Dad, as he always did, commanded me sternly: “Jenny, change that. Wear jeans. Or change your blouse. The blouse is not that long and that (pointing to the leggings) is too tight. Remember, you’re commuting.” (Commuting simply means I shall travel via public transportation. That means I get to sit beside and travel with people I don’t know…men I don’t know.)

I seriously wanted to blurt out a “Thanks a lot, Mom” right there and then but my uncle was there. Actually, even if he wasn’t there, I wouldn’t have done it because I would immediately be reprimanded, and worse, forbidden to attend to any of my plans for that day. Once more I tried to defend my “perfect” outfit, but my Dad was not to be moved.

“Change it.”

I returned to my room and shut the door behind me. I re-evaluated my outfit. It wasn’t kinky or showing too much skin–not a bit. In fact, my legs were concealed and my chest was covered completely (there was nothing to show off anyway; I have a surfboard with me). He should visit our youth group one time and see the girls there wear shorts. Now I have nothing against shorts, but I don’t wear shorts to church. I reasoned, “If other girls could wear shorts and still not look bitchy, then surely I could wear leggings–clothes that completely cover my legs!” Β No matter how many reasons I can come up with to show how unreasonable my parents were being, however, I still changed my outfit. I still wore leggings (I already wore jeans last week), but my top was obviously longer and had longer sleeves. If he tells me to change again,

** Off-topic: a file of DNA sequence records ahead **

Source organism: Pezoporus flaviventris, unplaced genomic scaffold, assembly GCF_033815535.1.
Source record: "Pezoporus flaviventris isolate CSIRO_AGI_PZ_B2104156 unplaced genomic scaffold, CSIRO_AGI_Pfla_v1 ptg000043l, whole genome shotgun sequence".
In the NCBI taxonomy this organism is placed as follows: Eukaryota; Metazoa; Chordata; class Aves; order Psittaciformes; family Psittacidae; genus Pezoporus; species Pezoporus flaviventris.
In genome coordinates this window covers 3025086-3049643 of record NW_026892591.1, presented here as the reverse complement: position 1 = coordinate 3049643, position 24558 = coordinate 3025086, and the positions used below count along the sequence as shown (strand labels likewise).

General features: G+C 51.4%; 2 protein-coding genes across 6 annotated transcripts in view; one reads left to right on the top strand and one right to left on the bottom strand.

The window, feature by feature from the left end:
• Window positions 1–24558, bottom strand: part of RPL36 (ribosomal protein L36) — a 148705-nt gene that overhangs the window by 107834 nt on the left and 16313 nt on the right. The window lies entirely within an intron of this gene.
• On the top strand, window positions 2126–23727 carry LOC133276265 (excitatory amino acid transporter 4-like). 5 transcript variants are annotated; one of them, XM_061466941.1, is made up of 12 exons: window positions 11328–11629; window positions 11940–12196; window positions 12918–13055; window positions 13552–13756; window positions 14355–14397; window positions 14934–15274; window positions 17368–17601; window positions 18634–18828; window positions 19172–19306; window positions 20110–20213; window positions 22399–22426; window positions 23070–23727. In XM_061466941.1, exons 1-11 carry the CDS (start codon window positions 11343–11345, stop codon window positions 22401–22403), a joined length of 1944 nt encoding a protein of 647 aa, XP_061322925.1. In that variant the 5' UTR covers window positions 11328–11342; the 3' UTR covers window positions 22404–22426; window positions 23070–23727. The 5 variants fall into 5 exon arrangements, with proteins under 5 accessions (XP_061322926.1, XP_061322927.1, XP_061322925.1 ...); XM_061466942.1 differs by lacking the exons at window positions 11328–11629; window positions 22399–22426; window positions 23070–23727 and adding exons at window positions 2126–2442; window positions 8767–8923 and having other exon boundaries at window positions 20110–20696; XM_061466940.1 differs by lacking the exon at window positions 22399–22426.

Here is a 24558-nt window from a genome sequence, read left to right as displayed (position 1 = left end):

table flipping like a boss

Thankfully, my outfit was approved.

But because I hardened my heart and valued pride over honoring my parents, I left out house resentful and pissed that I didn’t get to wear what I wanted to wear. My past bratinella took over, and I submitted to her constricting regime (at least for several minutes).